Story by Jack Stuhler with an introduction by Paul May,
Jack Stuhler, the founder of Eezi-Awn, is an adventurous man and has spent his entire life exploring the African Continent. After driving from Johannesburg to the UK through the middle east in the early 1999, Jack set his sights on the Americas. He prepared a Toyota Land Cruiser 70 Series Troopy by the name of Tubby for his journey and shipped it to South America. With his significant other, Margaret, their epic journey from Ushuaia to Dead Horse Alaska took over 18 months to complete in 2004/2005. They later returned south to Houston, and shipped Tubby home. Quite impressive for a couple in their 60s. Their adventures are an inspiration for us all.
THE AMERICAS WITH TUBBY XPLORER SOUTH AMERICAN ADVENTURE PART TWELVE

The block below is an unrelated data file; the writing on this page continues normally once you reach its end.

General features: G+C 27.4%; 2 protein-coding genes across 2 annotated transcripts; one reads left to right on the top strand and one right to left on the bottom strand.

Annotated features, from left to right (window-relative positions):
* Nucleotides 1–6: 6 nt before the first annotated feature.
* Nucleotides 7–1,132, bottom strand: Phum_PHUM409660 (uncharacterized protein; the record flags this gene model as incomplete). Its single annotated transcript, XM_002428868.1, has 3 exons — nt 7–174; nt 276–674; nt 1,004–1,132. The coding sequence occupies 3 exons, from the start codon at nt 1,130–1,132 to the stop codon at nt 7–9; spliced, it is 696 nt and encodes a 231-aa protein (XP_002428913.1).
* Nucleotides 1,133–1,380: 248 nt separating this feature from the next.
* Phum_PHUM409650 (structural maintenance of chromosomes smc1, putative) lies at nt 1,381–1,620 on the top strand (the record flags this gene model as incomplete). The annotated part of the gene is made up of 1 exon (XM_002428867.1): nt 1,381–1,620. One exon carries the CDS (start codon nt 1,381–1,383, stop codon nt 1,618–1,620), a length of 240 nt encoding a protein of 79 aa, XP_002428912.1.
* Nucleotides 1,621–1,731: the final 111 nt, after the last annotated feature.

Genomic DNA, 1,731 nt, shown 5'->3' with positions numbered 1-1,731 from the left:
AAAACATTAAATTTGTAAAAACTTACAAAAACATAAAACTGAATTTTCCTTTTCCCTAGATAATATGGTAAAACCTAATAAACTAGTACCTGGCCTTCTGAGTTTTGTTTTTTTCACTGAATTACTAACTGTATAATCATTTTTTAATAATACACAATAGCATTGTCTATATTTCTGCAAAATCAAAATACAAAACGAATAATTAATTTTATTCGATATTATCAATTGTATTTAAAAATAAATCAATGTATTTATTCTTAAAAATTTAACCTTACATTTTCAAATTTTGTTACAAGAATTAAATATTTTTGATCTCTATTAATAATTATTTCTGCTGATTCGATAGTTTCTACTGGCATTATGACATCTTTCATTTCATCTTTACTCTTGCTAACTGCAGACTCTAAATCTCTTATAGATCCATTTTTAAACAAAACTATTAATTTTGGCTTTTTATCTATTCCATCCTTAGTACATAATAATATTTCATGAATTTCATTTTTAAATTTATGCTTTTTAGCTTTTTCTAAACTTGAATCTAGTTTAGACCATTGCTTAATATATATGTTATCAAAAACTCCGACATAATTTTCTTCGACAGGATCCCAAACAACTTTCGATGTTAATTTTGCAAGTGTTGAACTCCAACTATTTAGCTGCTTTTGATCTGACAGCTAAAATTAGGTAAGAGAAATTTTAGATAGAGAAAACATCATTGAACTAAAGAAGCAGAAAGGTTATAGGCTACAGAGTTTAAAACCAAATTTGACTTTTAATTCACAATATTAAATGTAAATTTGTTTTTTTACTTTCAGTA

Days fly bye and we are on the road again, this time our direction via Santa Ana back onto Ruta 12 and the best restored and presented of Jesuit Mission ruins ‘Mini’ at San Ignacio. The history of these 17th century Jesuit Reduciones which were mostly situated in north-east Argentina, southern Paraguay and southern Brazil is most extraordinary. Beginning in 1607 in the upper Parana region of Paraguay and Argentina , in isolated areas largely overlooked by secular Spaniards, the Jesuits brought about a major political, economic and cultural transformation amongst the native Guarani. The remarkable success of the Order aroused envy and intrigue against them and eventually caused their downfall. The Mission economy was mostly agricultural and diversified. The Indians raised their own subsistence crops (maize, sweet potatoes and cassava) but also laboured on communal fields. Yerba Mate was the most important but cotton, citrus and tobacco were also significant; within the settlement itself intensive vegetable gardening took place. Outside the settlement native herders tended the Missions numerous livestock. When the Jesuits were expelled in 1768 due to exaggerated rumours of intrigue and jealousy of their success and self-reliance San Ignacio Mini had a population of 4,000 souls, close to 32,000 head of cattle and more than 64,000 sheep and goats. Quite a success story!